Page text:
• Automated systems must be predictable. An automated system can only be monitored effectively if it is predictable. Pilots must be trained for normal operation of each automated unit as well as its behaviour during any failure mdoes, so they can make manual corrections or stop the automation failure going further.
  • The automated systems must also be able to monitor the human operator and the human must be able to monitor the automatics. This emphasizes two real problems, first, humans are fallible and are not the perfect monitors because of human limitations. Secondly, even the highly capable computers available today can fail partially or completely and cannot anticipate all of the circumstances that might be encountered in a line operation. Therefore, the performance of the computers and the human operators must be monitored by each other. For example, the computers should be able to send warning signals when human operator has made an error, and at the same time, when the automation is making inccorect decisions, humans need to understand and be aware of it.
  • Each element of the system must have knowledge of the others intent. A very basic principle in cross-monitoring, which must be effective in achieving maximum safety, is that it can only be effective if the monitor knows what the system is trying to accomplish. This principle requires good communication between the pilot flying and pilot-not flying for it is virtually impossible to be sure of intent without effective communication.

(Orlady, 19991)

All the above have considered in the human-centered automation and design, to see its principles please click here 5 Types of Communication

Automation & The ‘Error’ Dilemma

A dilemma that is faced by the designer of an air transport aircraft is that both the human as well as the automated machine makes errors. Neither the human component not the machine is reliable in regards to the reduction of accidents and incidents in air transport as both error. When dealing with the issue of automation it is wrong to have the assumption that error is a separate issue as it’s possible that automation in itself does make some errors probable, as automation is not perfect. In this century air transport operations have increased to the point that the aviation systems can’t tolerate rare, inadvertent or even random operational errors without controlling their operational consequences1.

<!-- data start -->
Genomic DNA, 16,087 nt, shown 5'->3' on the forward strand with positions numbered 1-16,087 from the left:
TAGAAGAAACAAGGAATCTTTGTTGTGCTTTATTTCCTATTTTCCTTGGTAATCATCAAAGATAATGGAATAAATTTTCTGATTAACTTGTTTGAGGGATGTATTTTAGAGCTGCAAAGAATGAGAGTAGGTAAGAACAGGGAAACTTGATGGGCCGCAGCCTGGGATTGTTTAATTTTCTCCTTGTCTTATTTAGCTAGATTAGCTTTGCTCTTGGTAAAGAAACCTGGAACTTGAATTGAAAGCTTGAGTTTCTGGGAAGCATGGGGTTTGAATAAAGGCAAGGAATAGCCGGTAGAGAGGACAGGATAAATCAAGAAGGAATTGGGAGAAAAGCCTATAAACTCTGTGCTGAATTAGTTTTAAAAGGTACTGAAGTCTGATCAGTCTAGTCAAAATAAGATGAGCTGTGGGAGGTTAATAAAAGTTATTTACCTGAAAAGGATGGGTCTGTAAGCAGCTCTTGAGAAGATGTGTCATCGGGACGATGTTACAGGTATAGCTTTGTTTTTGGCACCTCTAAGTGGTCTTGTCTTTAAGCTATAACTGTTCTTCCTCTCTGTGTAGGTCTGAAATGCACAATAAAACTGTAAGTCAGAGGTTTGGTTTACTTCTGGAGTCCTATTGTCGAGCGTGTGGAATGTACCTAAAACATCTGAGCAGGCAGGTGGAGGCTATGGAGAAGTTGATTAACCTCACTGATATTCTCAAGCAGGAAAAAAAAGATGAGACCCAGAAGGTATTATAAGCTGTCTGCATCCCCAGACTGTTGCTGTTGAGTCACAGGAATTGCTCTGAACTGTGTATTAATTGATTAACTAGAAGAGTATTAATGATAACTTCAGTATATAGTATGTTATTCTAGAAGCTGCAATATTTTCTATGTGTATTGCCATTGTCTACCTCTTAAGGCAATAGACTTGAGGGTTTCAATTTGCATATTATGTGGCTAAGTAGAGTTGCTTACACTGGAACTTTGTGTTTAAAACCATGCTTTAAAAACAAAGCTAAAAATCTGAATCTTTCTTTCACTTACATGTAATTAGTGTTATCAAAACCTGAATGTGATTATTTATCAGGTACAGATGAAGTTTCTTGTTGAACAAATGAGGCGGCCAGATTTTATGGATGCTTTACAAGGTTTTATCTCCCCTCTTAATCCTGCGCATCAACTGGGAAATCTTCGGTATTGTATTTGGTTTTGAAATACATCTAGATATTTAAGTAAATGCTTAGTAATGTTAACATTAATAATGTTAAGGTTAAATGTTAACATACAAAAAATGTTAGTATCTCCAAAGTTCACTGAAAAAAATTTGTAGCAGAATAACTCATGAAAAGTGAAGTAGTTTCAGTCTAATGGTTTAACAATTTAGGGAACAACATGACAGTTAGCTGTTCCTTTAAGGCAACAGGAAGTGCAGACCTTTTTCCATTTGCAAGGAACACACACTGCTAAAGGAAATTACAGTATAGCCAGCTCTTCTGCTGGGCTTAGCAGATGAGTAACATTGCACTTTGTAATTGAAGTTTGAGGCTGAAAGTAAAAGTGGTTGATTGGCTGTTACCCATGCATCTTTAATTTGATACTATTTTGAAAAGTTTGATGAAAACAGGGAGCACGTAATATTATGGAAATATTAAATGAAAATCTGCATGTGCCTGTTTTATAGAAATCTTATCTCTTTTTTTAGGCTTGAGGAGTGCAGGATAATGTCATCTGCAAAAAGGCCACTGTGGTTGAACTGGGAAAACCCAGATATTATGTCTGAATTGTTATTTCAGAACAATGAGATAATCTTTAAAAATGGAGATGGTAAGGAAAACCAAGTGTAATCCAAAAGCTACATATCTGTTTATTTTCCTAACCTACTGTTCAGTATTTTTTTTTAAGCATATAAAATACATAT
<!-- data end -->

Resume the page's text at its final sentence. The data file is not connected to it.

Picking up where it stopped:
On occasion an increase in automation in aircraft system together with the computers that control the automation make mistakes, or the aircraft encounters a situation that the designer of the automated system failed to predict. The only resource that can deal with such an occurrence is the human component namely the; pilot and air traffic controller. This makes the human component the ultimate back-up. In an instance where an unforeseen mistake occurs the logical thing would be to design a system that is ,’error resistant’ so that it’s not possible for the human component to make a mistake or error with the system, or in the case where automation is present, preventing automation from making a mistake however this is not possible as no system can be error free1.

Dealing with the problem of no system being error free

  • To deal with this problem the automated system should be designed in such a way that it’s made, ‘error tolerant’. Having the system error tolerant means that inadvertent errors are able to

be detected and alleviated so that they are not critical.

  • Simplifying the system; simplifying the system will allow for unintentional errors to be detected and the appropriate action taken to correct the error.